SIB-BLAST is a novel algorithm developed to overcome the model corruption problem that occurs frequently in the later iterations of PSI-BLAST searches.The algorithm compares resultant hits from iteration two and the final iteration of a PSI-BLAST search, calculates the figure of merit for each "overlapped" hit and re-ranks the hits according to their figure of merit. The premise of the algorithm is based on the observation that the profile, namely, the position specific scoring matrix (PSSM), in the first two rounds of a PSI-BLAST search, is the least corrupted since it is comprised mostly of close homologs. These profiles are used to search for more distant homologs, which are used to generate subsequent PSSMs. As more distant homologs are incorporated into the PSSM, non-homologous sequences frequently get included also, thus leading to model corruption. Hence, "benchmarking" hits from later iteration against earlier round when the model is least corrupted should improve the accuracy of a PSI-BLAST search.


SIB-BLAST is comprised of the following steps:

  1. performing a PSI-BLAST search of a query protein sequence against the non-redundant database;
         Note: algorithm parameters used for PSI-BLAST searches are set to default values except for the following:
    • Expect threshold is preset to 1000 instead of the default value 10.
    • Number of target sequences reported is user-defined and is restricted to a maximum of 20000.
    A higher threshold is used for these two parameters to ensure that the true but more distant homologs identified in the final iteration but having very large E-value in round two are reported in both lists of iterations, which are subjected to further processing (steps 2-4).
  2. comparing resultant hits in iteration 2 and the last iteration;
  3. calculating a figure of merit for each hit by combining its corresponding E-values at iteration 2 and at the final round;
    Please see below for an explanation of the figure of merit.
  4. re-ranking the merged list of hits according to their figure of merit.


SIB-BLAST requires three inputs from the user:

  1. INPUT SEQUENCE : either enter a single protein sequence in FASTA format into the textbox or upload it in a file.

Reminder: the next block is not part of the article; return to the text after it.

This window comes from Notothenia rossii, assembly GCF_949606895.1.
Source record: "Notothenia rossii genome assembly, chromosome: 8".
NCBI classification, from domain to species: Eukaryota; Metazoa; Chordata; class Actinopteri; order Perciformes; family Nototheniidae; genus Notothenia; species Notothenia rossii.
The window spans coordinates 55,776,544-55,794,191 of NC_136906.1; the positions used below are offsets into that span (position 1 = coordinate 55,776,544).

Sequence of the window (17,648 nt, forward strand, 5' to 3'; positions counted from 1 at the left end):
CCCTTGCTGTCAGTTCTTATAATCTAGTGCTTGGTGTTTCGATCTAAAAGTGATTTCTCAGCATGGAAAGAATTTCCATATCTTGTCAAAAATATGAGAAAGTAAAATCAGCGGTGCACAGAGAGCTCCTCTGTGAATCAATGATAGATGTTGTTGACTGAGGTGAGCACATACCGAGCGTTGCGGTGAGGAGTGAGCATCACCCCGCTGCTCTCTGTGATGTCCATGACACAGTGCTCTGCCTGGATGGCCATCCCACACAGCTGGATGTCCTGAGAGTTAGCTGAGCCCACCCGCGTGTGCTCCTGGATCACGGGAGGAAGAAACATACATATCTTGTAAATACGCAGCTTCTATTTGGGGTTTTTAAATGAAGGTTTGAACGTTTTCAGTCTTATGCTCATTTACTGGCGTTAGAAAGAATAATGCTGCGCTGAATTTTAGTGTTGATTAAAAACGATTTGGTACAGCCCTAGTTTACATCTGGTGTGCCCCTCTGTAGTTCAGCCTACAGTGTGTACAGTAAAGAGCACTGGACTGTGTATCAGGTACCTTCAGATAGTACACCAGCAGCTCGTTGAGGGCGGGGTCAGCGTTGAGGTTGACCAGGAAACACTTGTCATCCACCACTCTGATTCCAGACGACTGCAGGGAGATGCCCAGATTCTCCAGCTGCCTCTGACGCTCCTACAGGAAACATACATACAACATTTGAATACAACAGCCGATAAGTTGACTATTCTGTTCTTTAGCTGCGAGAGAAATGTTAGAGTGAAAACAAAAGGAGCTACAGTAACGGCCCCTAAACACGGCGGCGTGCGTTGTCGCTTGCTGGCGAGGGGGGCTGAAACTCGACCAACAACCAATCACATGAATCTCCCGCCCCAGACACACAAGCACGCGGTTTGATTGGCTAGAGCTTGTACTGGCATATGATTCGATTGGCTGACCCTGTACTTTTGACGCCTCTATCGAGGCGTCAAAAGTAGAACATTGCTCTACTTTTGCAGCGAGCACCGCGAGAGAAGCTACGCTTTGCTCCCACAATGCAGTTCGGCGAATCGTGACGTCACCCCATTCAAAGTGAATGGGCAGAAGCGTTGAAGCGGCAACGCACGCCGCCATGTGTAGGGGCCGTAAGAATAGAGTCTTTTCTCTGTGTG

A sequence in FASTA format contains a single-line description with its FIRST character being a greater-than (">") symbol. Sequence data starts at the next line, with each line preferably containing no more than 80 letters.

         Example of a protein sequence in FASTA format:

         >gi|12345|TEST sequence

    NOTE: sequence alphabets can be in either upper/lower case

  2. ITERATIONS : the number of iterations of PSI-BLAST search to be performed.
    Please choose from the drop-down box any number between 3-10.
    NOTE: As noted by the PSI-BLAST developers at NCBI, it is recommended to run no more than five to six iterations of PSI-BLAST (Schaffer et al., 2001).

  3. MAXIMUM HITS: maximum number of target sequences to be reported. This number is purposefully restricted to be higher than the PSI-BLAST default value of 500 to ensure that even weak hits are reported in the individual rounds that might become significant once results from different rounds are combined.
    Please choose from the drop-down box for a choice of 1000, 2000, 5000, 10000, or 20000 sequences.


SIB-BLAST output is a rank-ordered list of putative homologs of the query sequence found in the non-redundant protein database. For the test sequence described above it is:

Explanation of output parameters:

     GI number: this is the sequence identification number assigned to each sequence record processed by NCBI.
     E-value at round 2: this is the E-value (Expectation value) reported by PSI-BLAST for round 2 of the search.
     E-value at last round: this is the E-value reported by PSI-BLAST for the last iteration (defined by user).
     Figure of Merit: this is the "combined" E-value of iteration 2 and the last iteration.
     Based on empirical analysis of the Aravind model test set (Aravind and Koonin, 1999), an empirical threshold at which errors appeared at an accelerated rate is at a FOM of ~ 10-8. However, it should be noted that this FOM threshold is expected to be dependent on the database size.

     An explanation of the FOM can be found in the manuscript accompanying this web server and in the following publication:
     M.M. Lee, M. Chan, and R. Bundschuh, Simple is beautiful: a straightforward approach to improve the delineation of true and false positives in PSI-BLAST searches, Bioinformatics 24 (2008) 1339-1343.

Please note that result files will be deleted after one week of submission.


Aravind, L. and Koonin, E.V. (1999) Gleaning non-trivial structural, functional and evolutionary information about proteins by iterative database searches. J Mol Biol, 287, 1023-1040.
Schaffer, A.A., Aravind, L., Madden, T.L., Shavirin, S., Spouge, J.L., Wolf, Y.I., Koonin, E.V. and Altschul, S.F. (2001) Improving the accuracy of PSI-BLAST protein database searches with composition-based statistics and other refinements. Nucleic Acids Res, 29, 2994-3005.